Mr. Obama's problem is he opposed the policy that created the progress that makes victory in Iraq possible. Mr. Obama's unbending opposition to the surge undermines his fundamental argument that he has better judgment on national security. Mr. McCain needs to use Mr. Obama's retrospective mistake to shape voters' prospective conclusion, convincing them that Mr. Obama's badly flawed judgment on the surge shows he cannot be trusted with major foreign-policy decisions.
Mr. Obama also created a problem by canceling a visit to U.S. soldiers who were wounded in Iraq and are now recuperating at Landstuhl hospital in Germany. His campaign has offered a welter of explanations. What's the real one? My rule is that when in doubt, see what a candidate said at the time and judge his candor. In a July 26 London news conference, Mr. Obama explained: "I was going to be accompanied by one of my advisers, a former military officer. And we got notice that he would be treated as a campaign person, and it would therefore be perceived as political because he had endorsed my candidacy, but he wasn't on the Senate staff."
The solution was obvious. Leave the campaign adviser behind and visit the wounded troops. Mr. Obama's decision to work out in the hotel gym instead adds to his growing reputation for arrogance. Most importantly, Mr. Obama missed the opportunity to show he can admit a mistake. He could have said that what he saw on his visit to Iraq convinced him that the surge was right and its success now allows U.S. troops to be safely drawn down. Instead, he insisted he was right to say the surge wouldn't work. That may give voters pause. If Mr. Obama can't admit the surge worked after the fact, how can voters count on him to keep his mind open to the facts on other important foreign-policy decisions?
Mr. Obama should not be misled by polls showing support for a timetable. Opinion surveys are notoriously unreliable in gauging public opinion on a complicated question like Iraq. Americans can simultaneously support a withdrawal timetable and also insist that the withdrawal occur only when conditions justify it and military leaders recommend it. For instance, Gallup polls have shown that 69% of Americans think we should set a timetable for withdrawal, but 65% also want to establish stability and security before withdrawing. Like Messrs. McCain and Maliki, Americans are for an aspirational and conditional timetable. They want to win.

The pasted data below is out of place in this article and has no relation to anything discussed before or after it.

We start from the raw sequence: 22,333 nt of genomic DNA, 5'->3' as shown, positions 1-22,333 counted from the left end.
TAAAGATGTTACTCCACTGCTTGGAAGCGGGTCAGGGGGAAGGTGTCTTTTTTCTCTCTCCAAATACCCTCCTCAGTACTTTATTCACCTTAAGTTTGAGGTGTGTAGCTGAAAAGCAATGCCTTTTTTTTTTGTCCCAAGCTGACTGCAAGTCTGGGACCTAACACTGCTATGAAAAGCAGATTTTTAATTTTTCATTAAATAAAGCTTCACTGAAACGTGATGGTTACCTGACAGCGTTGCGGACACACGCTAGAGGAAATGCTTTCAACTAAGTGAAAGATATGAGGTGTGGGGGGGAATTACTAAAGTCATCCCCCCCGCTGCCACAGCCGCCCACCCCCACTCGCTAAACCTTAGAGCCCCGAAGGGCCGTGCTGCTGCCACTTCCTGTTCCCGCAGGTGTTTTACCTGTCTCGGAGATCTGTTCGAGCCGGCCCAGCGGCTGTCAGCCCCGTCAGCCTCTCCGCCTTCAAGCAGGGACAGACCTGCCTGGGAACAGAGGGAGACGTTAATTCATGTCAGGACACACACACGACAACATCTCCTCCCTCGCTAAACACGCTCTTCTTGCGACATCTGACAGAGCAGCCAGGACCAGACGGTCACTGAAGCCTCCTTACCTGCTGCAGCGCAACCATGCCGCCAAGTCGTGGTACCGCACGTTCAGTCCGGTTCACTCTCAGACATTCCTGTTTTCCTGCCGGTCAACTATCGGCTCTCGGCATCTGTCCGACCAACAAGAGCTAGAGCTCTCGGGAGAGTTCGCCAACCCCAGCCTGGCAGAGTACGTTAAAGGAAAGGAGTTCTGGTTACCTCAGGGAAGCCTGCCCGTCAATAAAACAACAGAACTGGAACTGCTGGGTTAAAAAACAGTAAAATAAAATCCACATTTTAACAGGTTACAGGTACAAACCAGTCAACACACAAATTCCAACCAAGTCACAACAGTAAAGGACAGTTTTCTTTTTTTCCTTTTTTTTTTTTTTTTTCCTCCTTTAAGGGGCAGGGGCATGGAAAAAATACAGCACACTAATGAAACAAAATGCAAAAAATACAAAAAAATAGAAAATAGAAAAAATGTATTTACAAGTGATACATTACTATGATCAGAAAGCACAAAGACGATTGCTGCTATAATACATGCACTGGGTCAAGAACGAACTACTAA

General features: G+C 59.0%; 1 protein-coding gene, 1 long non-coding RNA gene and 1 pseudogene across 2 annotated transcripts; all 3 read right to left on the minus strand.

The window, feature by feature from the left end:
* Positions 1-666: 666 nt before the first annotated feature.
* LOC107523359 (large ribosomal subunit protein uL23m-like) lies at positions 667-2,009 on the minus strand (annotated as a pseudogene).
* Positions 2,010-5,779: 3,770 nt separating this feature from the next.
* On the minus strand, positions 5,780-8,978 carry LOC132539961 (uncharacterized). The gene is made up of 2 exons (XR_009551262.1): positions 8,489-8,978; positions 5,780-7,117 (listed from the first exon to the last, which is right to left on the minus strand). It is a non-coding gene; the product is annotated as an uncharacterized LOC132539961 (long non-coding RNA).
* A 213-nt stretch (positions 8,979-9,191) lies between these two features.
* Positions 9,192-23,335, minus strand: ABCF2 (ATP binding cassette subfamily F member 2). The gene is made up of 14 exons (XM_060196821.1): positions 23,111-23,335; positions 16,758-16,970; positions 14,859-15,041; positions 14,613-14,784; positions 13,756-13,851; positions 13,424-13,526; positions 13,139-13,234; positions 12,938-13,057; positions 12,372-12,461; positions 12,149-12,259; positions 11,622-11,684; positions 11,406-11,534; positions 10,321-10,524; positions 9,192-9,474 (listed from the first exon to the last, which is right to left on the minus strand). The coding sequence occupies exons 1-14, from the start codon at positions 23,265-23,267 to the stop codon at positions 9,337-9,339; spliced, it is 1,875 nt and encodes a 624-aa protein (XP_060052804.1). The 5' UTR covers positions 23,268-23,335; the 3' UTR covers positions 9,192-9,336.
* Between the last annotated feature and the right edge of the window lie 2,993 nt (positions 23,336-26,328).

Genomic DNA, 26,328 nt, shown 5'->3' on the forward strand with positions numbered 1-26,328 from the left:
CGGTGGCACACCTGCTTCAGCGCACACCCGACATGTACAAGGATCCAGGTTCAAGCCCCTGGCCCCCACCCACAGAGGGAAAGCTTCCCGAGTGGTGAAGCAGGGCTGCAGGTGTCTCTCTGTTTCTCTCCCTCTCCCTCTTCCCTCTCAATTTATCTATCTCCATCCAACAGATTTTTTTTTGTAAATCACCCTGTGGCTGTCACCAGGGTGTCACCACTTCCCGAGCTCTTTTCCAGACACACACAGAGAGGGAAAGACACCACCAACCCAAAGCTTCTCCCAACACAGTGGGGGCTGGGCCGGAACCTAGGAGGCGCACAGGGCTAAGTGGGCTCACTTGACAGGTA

The conventional wisdom has been that this election will be decided on the economy. That will be crucial, but so is Iraq. And it makes perfect sense. We are, after all, a nation at war. And in wartime, electing a president who will win should matter most of all.
Defining Obama down
After spending much of the summer searching for an effective line of attack against Senator Barack Obama, Senator John McCain is beginning a newly aggressive campaign to define Mr. Obama as arrogant, out of touch and unprepared for the presidency.
On Wednesday alone, the McCain campaign released a new advertisement suggesting - and not in a good way - that Mr. Obama was a celebrity along the lines of Britney Spears and Paris Hilton. Republicans tried to portray Mr. Obama as a candidate who believed the race was all about him, relying on what Democrats said was a completely inaccurate quotation.
The Republican National Committee began an anti-Obama Web site called "Audacity Watch," a play on the title of Mr. Obama's book "The Audacity of Hope." And, in a concerted volley of television interviews, news releases and e-mail, campaign representatives attacked him on a wide range of issues, including tax policies and energy proposals.
The moves are the McCain campaign's most full-throttled effort to define Mr. Obama negatively, on its own terms, by creating a narrative intended to turn the public off to an opponent.
Although Mr. Obama has been under an intense public spotlight for the last year, he is still relatively new on the national scene, and polls indicate that for all the enthusiasm he has generated among his supporters, many voters still have questions about him, providing Republicans an opening to shape his image in critical groups like white working-class voters between now and Election Day.
Mr. McCain's campaign is now under the leadership of members of President Bush's re-election campaign, including Steve Schmidt, the czar of the Bush war room that relentlessly painted his opponent, Senator John Kerry of Massachusetts, as effete, elite, and equivocal through a daily blitz of sound bites and Web videos that were carefully coordinated with Mr. Bush's television advertisements.